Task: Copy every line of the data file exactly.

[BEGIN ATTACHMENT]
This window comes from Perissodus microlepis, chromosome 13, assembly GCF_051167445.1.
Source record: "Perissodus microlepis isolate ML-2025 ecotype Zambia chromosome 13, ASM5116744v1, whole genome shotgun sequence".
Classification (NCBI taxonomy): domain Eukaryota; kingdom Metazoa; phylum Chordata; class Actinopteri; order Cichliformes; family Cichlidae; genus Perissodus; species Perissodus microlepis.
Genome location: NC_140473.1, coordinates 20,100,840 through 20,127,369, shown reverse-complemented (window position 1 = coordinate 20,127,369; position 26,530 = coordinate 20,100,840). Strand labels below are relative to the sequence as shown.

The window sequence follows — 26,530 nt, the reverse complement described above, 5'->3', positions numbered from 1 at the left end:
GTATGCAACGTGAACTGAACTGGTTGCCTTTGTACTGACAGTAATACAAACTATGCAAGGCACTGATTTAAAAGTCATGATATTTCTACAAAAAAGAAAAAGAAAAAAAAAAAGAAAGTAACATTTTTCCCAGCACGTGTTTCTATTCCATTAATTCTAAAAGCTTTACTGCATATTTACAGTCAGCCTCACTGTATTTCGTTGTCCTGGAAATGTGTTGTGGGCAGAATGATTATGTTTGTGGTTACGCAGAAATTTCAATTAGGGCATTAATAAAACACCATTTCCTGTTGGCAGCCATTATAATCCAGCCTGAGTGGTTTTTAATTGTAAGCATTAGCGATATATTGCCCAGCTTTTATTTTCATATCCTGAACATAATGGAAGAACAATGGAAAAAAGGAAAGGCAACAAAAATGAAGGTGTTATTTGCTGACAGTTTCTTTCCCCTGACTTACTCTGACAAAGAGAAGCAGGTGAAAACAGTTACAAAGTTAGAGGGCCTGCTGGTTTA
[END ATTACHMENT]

This window comes from Perissodus microlepis, chromosome 13, assembly GCF_051167445.1.
Source record: "Perissodus microlepis isolate ML-2025 ecotype Zambia chromosome 13, ASM5116744v1, whole genome shotgun sequence".
Classification (NCBI taxonomy): domain Eukaryota; kingdom Metazoa; phylum Chordata; class Actinopteri; order Cichliformes; family Cichlidae; genus Perissodus; species Perissodus microlepis.
Genome location: NC_140473.1, coordinates 20,100,840 through 20,127,369, shown reverse-complemented (window position 1 = coordinate 20,127,369; position 26,530 = coordinate 20,100,840). Strand labels below are relative to the sequence as shown.

The window sequence follows — 26,530 nt, the reverse complement described above, 5'->3', positions numbered from 1 at the left end:
GTATGCAACGTGAACTGAACTGGTTGCCTTTGTACTGACAGTAATACAAACTATGCAAGGCACTGATTTAAAAGTCATGATATTTCTACAAAAAAGAAAAAGAAAAAAAAAAAGAAAGTAACATTTTTCCCAGCACGTGTTTCTATTCCATTAATTCTAAAAGCTTTACTGCATATTTACAGTCAGCCTCACTGTATTTCGTTGTCCTGGAAATGTGTTGTGGGCAGAATGATTATGTTTGTGGTTACGCAGAAATTTCAATTAGGGCATTAATAAAACACCATTTCCTGTTGGCAGCCATTATAATCCAGCCTGAGTGGTTTTTAATTGTAAGCATTAGCGATATATTGCCCAGCTTTTATTTTCATATCCTGAACATAATGGAAGAACAATGGAAAAAAGGAAAGGCAACAAAAATGAAGGTGTTATTTGCTGACAGTTTCTTTCCCCTGACTTACTCTGACAAAGAGAAGCAGGTGAAAACAGTTACAAAGTTAGAGGGCCTGCTGGTTTA